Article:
= energy per unit time per unit solid angle per unit projected area
=> number of photons per unit time per unit solid angle per unit projected area True/False?

4.) Irradiance
= power per unit incident area
= energy per unit time per unit incident area
=> number of photons per unit time per unit incident area True/False?
"

Can you get your head round that?
Are your blind, or something? See above.


What wavelengths do you intend to use?
Defined by user or imported from a database with actual measurements.


Will your light source be monchromatic?
For start each light source will emits only photons of the same energy.


That's not a very useful model to simulate.
You wouldn't know.


If, on the other hand, you use Power Flux, the problem (and my objection) disappears. If you're clever enough to put a bit of computer code together then this should be a piece of cake.
Your objection is only your problem. It is necessary to quantize the light into photons because the image is quantized into pixels.


Btw, did you not read my bit about E = hf, about a hundred years ago on this thread?
Yes, thank you. Time flies, eh?
sophiecentaur
#103
Nov20-12, 02:46 AM
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The pixel and the photon issue are totally separate issues. However, because you are implementing your simulation in terms of discrete quantities, you may feel pressured into the quantised way of thinking.

I can't think of many light sources of interest (certainly not cosmic ones) that are monochromatic (why not use the right word, eh?) Funnily enough, if you were to be addressing the problem of laser light, you would really be forced into using a wave approach, which would add complication.
tris_d
#104
Nov20-12, 07:28 AM
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Quote Quote by sophiecentaur View Post
The pixel and the photon issue are totally separate issues. However, because you are implementing your simulation in terms of discrete quantities, you may feel pressured into the quantised way of thinking.
How else would you calculate brightness per pixel?


I can't think of many light sources of interest (certainly not cosmic ones) that are monochromatic (why not use the right word, eh?)
It's about stars and galaxies, and in actuality I guess they do not emit monochromatic light, but if it can be approximated by taking an average, or if the actual measurements are already approximated in such way, then that should be good enough for me too.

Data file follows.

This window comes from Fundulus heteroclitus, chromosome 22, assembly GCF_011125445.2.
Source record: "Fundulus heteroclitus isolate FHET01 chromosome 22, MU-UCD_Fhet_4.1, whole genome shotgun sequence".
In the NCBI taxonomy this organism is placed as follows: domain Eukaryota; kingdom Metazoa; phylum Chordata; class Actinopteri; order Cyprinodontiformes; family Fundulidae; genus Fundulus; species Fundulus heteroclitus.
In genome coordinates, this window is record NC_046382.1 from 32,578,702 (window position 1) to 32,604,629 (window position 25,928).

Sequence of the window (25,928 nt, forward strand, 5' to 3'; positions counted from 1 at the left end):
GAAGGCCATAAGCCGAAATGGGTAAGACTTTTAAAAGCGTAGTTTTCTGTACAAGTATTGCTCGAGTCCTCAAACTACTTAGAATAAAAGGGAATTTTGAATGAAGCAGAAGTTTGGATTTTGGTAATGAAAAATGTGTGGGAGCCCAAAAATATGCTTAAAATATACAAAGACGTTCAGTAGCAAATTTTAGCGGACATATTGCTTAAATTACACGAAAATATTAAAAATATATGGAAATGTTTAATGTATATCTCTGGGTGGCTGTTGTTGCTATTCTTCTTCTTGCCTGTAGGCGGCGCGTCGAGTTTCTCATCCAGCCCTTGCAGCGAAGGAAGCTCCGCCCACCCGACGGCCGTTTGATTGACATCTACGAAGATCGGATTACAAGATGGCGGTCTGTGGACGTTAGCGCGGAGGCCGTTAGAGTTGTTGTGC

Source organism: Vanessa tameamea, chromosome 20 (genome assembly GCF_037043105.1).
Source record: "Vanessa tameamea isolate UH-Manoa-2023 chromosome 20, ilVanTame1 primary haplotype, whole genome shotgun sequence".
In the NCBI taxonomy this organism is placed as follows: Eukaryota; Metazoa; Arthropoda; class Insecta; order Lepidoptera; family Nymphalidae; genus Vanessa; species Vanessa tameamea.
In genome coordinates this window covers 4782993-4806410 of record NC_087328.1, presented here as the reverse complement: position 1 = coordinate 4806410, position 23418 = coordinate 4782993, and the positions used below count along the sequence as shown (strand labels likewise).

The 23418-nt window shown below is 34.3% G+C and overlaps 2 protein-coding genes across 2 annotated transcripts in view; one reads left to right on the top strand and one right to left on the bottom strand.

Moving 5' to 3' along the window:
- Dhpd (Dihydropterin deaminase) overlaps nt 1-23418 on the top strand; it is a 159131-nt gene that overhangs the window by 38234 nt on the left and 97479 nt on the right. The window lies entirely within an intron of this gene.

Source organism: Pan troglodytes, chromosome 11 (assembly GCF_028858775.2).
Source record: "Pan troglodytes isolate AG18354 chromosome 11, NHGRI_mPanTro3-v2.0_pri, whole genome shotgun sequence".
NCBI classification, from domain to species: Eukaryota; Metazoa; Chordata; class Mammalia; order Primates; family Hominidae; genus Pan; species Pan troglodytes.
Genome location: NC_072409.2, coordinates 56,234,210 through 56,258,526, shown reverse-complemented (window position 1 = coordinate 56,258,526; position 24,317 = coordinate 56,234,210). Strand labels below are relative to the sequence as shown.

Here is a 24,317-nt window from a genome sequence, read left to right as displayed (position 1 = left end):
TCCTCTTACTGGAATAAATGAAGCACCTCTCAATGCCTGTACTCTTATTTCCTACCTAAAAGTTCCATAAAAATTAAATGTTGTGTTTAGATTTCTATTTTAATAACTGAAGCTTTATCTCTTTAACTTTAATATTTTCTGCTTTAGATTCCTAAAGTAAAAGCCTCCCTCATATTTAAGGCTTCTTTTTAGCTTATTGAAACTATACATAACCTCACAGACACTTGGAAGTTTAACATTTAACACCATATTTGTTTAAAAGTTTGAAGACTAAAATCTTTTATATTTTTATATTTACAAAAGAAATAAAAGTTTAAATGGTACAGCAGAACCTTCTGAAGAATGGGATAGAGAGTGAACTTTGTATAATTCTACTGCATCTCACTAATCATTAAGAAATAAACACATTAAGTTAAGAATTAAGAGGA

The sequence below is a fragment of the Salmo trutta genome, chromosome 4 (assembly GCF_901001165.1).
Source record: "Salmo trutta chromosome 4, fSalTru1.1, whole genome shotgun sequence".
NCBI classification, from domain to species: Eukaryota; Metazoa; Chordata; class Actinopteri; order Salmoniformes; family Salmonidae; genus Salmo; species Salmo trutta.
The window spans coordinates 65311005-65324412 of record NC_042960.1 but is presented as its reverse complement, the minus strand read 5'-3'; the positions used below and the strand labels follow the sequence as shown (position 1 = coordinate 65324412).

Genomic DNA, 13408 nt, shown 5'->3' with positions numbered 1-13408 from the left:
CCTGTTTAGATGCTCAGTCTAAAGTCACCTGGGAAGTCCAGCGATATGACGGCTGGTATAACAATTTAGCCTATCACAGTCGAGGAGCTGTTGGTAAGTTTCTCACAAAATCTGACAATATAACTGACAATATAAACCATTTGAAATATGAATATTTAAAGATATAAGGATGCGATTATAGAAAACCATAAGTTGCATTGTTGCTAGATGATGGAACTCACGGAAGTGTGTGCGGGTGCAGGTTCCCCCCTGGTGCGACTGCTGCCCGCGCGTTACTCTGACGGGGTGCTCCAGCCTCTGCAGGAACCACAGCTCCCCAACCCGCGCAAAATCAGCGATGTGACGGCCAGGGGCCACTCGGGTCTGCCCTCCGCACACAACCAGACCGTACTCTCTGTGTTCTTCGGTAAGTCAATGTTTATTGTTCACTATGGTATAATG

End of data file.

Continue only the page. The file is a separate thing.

Besides, I could make light sources output any range of photons with different wavelengths in whatever proportion, if necessary. It's just a matter of how actual measurements look like, which I'm in the process of figuring out right now by looking at star databases and the way they present such information.


Funnily enough, if you were to be addressing the problem of laser light, you would really be forced into using a wave approach, which would add complication.
I thought lasers are monochromatic and that intensity of a laser is therefore directly proportional to the number of photons emitted.
sophiecentaur
#105
Nov20-12, 12:49 PM
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Yes. Laser light is monochromatic but it is so coherent that it can produce speckles and patterns that 'ordinary' light sources do not. It would be difficult to model (except that your beloved photons per second per sqmetre would actually apply)

You
guess they do not emit monochromatic light
? Well, that was my whole point. There is a 2:1 ratio of energies of the shortest and longest wavelength photons. It is hardly worth my writing all this again - it's all in earlier posts - but you will surely appreciate the difference between what you get when you count photons and what you get when you measure the energy, for different coloured stars. The accepted way of doing this will take away this problem. Star Magnitude is based on energy flow, so why not just join the club?
There is no more to be said, really. If you want your simulation to be as real as possible then why not just specify things more conventionally? As I have also said before - the actual code would be hardly any different and you would have learned something at the same time.
tris_d
#106
Nov21-12, 01:15 AM
P: 162
Quote Quote by sophiecentaur View Post
There is a 2:1 ratio of energies of the shortest and longest wavelength photons.
It's all the same to me. If they can measure it, I can simulate it.


It is hardly worth my writing all this again - it's all in earlier posts - but you will surely appreciate the difference between what you get when you count photons and what you get when you measure the energy, for different coloured stars. The accepted way of doing this will take away this problem.
I only see problems and limits if I don't convert energy to individual photons.


Star Magnitude is based on energy flow, so why not just join the club?
Energy flow is based on number of photons flow.


There is no more to be said, really. If you want your simulation to be as real as possible then why not just specify things more conventionally?
To simulate radial spreading of light rays, to be able to model such property as is time interval between arrival of two successive photons, and so I can count photons per pixel.


As I have also said before - the actual code would be hardly any different and you would have learned something at the same time.
Photon is more specific way to model light, energy is vague and ambiguous.
tris_d
#107
Nov21-12, 01:20 AM
P: 162
Quote Quote by sophiecentaur View Post
Yes. Laser light is monochromatic but it is so coherent that it can produce speckles and patterns that 'ordinary' light sources do not.
Simulating double slit experiment is on my to do list. The goal will be to explore if there is any other, less magical, mechanics that can produce interference pattern.
Simon Bridge
#108
Nov21-12, 01:52 AM
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Quote Quote by tris_d View Post
Photon is more specific way to model light, energy is vague and ambiguous.
Not so: energy is a well-defined core concept in physics. Photons only risks being an incomplete model - but it is your model. Have fun.